Since its founding in 1911, the American Association of Variable Star Observers (AAVSO) has coordinated, collected, evaluated, analyzed, published, and archived variable star observations made largely by amateur astronomers and makes the records available to professional astronomers, researchers, and educators. These records establish light curves depicting the variation in brightness of a star over time.
Since professional astronomers do not have the time or the resources to monitor every variable star, astronomy is one of the few sciences where amateurs can make genuine contributions to scientific research. During 2011, the 100th year of the AAVSO's existence, the 20-millionth variable star observation was received into the database. The AAVSO International Database currently stores over 35 million observations. The organization receives nearly 1,000,000 observations annually from around 2,000 professional and amateur observers and is quoted regularly in scientific journals.
The AAVSO is also very active in education and public outreach. They routinely hold training workshops for citizen science and publish papers with amateurs as coauthors. In the 1990s, the AAVSO developed the Hands-On Astrophysics curriculum, now known as Variable Star Astronomy (with support from the National Science Foundation (NSF)). In 2009, the AAVSO was awarded a three-year $800,000 grant from the NSF to run Citizen Sky, a pro-am collaboration project examining the 2009-2011 eclipse of the star epsilon Aurigae.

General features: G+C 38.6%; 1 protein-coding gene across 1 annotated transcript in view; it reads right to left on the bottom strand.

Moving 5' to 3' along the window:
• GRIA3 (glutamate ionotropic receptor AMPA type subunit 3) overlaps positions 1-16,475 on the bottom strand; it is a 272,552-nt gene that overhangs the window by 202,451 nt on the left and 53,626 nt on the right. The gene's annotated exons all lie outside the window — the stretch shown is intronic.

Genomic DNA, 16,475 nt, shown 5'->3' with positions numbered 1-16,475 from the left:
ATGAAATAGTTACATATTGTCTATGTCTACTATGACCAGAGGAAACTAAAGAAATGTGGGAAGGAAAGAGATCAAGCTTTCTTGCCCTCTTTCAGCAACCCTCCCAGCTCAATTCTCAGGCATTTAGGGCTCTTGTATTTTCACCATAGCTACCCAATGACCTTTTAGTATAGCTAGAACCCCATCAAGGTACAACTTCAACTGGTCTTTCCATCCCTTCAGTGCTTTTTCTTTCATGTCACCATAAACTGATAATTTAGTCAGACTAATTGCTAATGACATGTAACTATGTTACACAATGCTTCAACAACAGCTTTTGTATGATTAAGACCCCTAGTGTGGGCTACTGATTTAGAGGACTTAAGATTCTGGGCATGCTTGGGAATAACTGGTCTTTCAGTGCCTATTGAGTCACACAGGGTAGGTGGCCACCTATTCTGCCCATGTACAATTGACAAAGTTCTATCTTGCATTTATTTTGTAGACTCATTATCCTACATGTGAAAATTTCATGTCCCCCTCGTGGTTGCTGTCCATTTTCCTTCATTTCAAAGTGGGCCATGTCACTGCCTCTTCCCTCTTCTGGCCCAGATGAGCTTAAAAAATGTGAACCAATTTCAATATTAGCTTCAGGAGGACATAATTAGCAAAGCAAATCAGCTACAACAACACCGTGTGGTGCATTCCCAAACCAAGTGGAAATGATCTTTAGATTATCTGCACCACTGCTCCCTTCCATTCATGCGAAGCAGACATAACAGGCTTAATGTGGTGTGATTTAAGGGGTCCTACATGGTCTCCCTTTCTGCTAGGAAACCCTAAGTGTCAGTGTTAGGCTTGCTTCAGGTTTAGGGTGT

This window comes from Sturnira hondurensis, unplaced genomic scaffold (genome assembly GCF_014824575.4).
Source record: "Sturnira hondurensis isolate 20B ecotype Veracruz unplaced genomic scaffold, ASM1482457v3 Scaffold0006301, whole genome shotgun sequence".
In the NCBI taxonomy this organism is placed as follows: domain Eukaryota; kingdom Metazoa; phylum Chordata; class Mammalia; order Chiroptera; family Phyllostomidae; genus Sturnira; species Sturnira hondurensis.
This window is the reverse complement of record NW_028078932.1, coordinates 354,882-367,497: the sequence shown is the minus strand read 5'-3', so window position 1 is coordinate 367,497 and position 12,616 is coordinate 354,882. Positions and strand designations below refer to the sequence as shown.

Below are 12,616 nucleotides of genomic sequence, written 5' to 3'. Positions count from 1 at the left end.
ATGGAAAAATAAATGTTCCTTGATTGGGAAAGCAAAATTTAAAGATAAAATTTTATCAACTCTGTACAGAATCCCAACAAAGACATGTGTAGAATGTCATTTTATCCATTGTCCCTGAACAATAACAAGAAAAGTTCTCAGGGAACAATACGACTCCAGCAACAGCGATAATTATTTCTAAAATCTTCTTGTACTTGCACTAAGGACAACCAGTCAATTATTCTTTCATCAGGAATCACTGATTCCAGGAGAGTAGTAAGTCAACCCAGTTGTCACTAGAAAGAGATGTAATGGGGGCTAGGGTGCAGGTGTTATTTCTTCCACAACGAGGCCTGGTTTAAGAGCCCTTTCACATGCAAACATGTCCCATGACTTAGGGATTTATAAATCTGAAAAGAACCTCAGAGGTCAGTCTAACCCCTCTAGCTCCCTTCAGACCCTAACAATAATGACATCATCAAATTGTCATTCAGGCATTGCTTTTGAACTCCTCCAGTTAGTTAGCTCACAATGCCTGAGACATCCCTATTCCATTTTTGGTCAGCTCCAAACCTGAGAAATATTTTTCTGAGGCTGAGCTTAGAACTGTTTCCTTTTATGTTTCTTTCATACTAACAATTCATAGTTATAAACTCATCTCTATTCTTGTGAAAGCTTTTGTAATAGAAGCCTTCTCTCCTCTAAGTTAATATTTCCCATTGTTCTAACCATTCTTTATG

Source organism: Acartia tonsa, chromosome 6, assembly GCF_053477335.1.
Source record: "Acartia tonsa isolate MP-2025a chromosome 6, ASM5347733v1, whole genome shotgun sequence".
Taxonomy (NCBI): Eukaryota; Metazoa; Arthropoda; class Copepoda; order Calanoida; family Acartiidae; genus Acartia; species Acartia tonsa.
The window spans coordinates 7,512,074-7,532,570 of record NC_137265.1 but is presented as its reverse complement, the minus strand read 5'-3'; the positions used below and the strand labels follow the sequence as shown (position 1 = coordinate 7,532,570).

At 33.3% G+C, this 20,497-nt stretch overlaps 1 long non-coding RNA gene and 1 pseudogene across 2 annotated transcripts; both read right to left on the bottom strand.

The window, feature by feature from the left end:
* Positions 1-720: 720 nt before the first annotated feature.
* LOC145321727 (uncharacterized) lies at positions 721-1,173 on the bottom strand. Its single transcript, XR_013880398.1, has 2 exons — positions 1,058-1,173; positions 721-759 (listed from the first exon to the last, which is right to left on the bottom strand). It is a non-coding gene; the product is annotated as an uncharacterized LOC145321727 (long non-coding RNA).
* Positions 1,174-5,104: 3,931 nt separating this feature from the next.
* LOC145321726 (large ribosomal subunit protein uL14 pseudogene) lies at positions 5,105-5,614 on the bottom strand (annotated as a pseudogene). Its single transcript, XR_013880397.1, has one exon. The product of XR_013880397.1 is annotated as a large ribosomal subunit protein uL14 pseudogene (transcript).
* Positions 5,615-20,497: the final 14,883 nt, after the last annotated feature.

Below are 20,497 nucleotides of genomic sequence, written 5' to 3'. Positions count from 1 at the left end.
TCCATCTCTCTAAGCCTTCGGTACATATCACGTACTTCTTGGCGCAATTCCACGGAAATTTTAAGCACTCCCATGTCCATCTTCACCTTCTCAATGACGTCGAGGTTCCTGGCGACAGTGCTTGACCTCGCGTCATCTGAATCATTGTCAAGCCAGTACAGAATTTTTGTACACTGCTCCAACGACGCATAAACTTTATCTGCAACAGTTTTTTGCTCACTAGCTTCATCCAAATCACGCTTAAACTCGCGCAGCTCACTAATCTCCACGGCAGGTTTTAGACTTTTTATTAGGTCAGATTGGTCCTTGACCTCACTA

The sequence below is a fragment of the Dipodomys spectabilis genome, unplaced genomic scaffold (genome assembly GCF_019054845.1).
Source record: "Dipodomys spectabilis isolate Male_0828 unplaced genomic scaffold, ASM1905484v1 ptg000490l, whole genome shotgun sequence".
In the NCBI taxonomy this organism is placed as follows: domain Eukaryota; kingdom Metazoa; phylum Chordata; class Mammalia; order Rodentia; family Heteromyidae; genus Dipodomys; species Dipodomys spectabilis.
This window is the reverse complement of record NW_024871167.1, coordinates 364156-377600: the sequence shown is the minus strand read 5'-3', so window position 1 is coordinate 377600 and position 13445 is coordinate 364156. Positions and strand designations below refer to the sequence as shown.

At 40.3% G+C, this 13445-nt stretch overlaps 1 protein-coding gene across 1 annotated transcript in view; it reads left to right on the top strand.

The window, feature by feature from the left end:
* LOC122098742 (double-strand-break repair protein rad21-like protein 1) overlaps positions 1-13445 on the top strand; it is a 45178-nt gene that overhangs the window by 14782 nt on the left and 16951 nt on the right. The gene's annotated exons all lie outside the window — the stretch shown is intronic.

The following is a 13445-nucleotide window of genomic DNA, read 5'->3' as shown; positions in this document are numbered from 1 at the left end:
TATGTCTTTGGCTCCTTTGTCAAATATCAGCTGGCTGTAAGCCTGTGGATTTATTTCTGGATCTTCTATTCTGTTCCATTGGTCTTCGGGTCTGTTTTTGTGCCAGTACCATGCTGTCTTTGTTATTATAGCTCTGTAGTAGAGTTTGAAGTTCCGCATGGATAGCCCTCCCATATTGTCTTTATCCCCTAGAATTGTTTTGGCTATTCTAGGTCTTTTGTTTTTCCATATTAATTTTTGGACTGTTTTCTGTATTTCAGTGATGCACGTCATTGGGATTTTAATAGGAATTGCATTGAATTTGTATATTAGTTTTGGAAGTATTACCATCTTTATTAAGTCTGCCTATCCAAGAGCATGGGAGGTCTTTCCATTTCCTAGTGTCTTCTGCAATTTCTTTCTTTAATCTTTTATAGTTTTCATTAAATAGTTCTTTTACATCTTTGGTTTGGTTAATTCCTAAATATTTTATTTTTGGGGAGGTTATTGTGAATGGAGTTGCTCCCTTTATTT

The current director of the AAVSO is Styliani ("Stella") Kafka, who took over from Arne Henden in February 2015. The previous director of the AAVSO for many decades was Janet Mattei, who died in March 2004 of leukemia.
AAVSO members in 1916, meeting at Harvard College Observatory. The two women in the photograph are Ida E. Woods (front row) and Annie Jump Cannon (behind Woods).
Cannizzo, J. K. (2002). "The Accretion Disk Limit Cycle Model: Toward an Understanding of the Long-Term Behavior of SS Cygni". The Astrophysical Journal. 419: 318. Bibcode:1993ApJ...419..318C. doi:10.1086/173486.
Williams, T. R.; Saladyga, M. (2011). Advancing Variable Star Astronomy - The Centennial History of the American Association of Variable Star Observers. Cambridge University Press. ISBN 978-0-521-51912-0.
^Clinton B. Ford Astronomical Data and Research Center Archived 2006-12-31 at the Wayback Machine
^Dorrit Hoffleit "The Maria Mitchell Observatory: For Astronomical Research and Public Enlightenment" Journal of the American Association of Variable Star Observers Volume 30, 2001, p70, AAVSO.org Archived 2009-01-09 at the Wayback Machine where her photograph from 1930 appears.
^AAVSO: Part Four: The AAVSO and International Cooperation
^"John E. Bortle - 2013 Leslie Peltier Award". Archived from the original on 20 June 2015. Retrieved 26 September 2014.
History of the AAVSO
Amateur Astronomy Reaches New Heights Space.com, June 28, 2000
A New Foundation for the AAVSO article in the January 2007 issue of Sky & Telescope magazine
Red Hot News… Possible Nova in Sagittarius! Universe Today, August 9, 2009